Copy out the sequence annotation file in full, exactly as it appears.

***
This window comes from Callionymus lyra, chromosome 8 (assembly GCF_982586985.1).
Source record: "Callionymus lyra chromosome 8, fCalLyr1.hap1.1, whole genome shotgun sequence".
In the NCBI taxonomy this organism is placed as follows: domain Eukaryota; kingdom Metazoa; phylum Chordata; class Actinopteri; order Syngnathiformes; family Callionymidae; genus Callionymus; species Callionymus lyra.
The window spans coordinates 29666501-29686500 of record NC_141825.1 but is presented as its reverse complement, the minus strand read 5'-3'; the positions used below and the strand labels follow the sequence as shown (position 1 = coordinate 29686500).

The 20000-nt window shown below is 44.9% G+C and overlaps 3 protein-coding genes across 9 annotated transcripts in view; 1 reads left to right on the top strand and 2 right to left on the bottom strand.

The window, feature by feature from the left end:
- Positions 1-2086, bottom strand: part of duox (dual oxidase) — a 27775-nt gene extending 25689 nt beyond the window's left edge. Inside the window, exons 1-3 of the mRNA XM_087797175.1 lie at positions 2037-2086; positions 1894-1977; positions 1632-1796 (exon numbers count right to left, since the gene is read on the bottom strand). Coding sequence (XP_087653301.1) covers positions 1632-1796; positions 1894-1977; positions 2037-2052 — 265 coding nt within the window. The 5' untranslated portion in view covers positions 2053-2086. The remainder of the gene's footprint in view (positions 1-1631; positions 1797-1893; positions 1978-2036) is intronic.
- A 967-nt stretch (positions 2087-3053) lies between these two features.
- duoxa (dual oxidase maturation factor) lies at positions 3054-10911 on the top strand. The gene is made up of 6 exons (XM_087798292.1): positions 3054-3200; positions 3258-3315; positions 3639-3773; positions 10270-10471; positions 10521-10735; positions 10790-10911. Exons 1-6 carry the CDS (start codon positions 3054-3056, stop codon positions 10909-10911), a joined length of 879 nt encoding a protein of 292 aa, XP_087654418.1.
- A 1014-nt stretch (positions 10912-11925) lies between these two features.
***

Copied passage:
This window comes from Callionymus lyra, chromosome 8 (assembly GCF_982586985.1).
Source record: "Callionymus lyra chromosome 8, fCalLyr1.hap1.1, whole genome shotgun sequence".
In the NCBI taxonomy this organism is placed as follows: domain Eukaryota; kingdom Metazoa; phylum Chordata; class Actinopteri; order Syngnathiformes; family Callionymidae; genus Callionymus; species Callionymus lyra.
The window spans coordinates 29666501-29686500 of record NC_141825.1 but is presented as its reverse complement, the minus strand read 5'-3'; the positions used below and the strand labels follow the sequence as shown (position 1 = coordinate 29686500).

The 20000-nt window shown below is 44.9% G+C and overlaps 3 protein-coding genes across 9 annotated transcripts in view; 1 reads left to right on the top strand and 2 right to left on the bottom strand.

The window, feature by feature from the left end:
- Positions 1-2086, bottom strand: part of duox (dual oxidase) — a 27775-nt gene extending 25689 nt beyond the window's left edge. Inside the window, exons 1-3 of the mRNA XM_087797175.1 lie at positions 2037-2086; positions 1894-1977; positions 1632-1796 (exon numbers count right to left, since the gene is read on the bottom strand). Coding sequence (XP_087653301.1) covers positions 1632-1796; positions 1894-1977; positions 2037-2052 — 265 coding nt within the window. The 5' untranslated portion in view covers positions 2053-2086. The remainder of the gene's footprint in view (positions 1-1631; positions 1797-1893; positions 1978-2036) is intronic.
- A 967-nt stretch (positions 2087-3053) lies between these two features.
- duoxa (dual oxidase maturation factor) lies at positions 3054-10911 on the top strand. The gene is made up of 6 exons (XM_087798292.1): positions 3054-3200; positions 3258-3315; positions 3639-3773; positions 10270-10471; positions 10521-10735; positions 10790-10911. Exons 1-6 carry the CDS (start codon positions 3054-3056, stop codon positions 10909-10911), a joined length of 879 nt encoding a protein of 292 aa, XP_087654418.1.
- A 1014-nt stretch (positions 10912-11925) lies between these two features.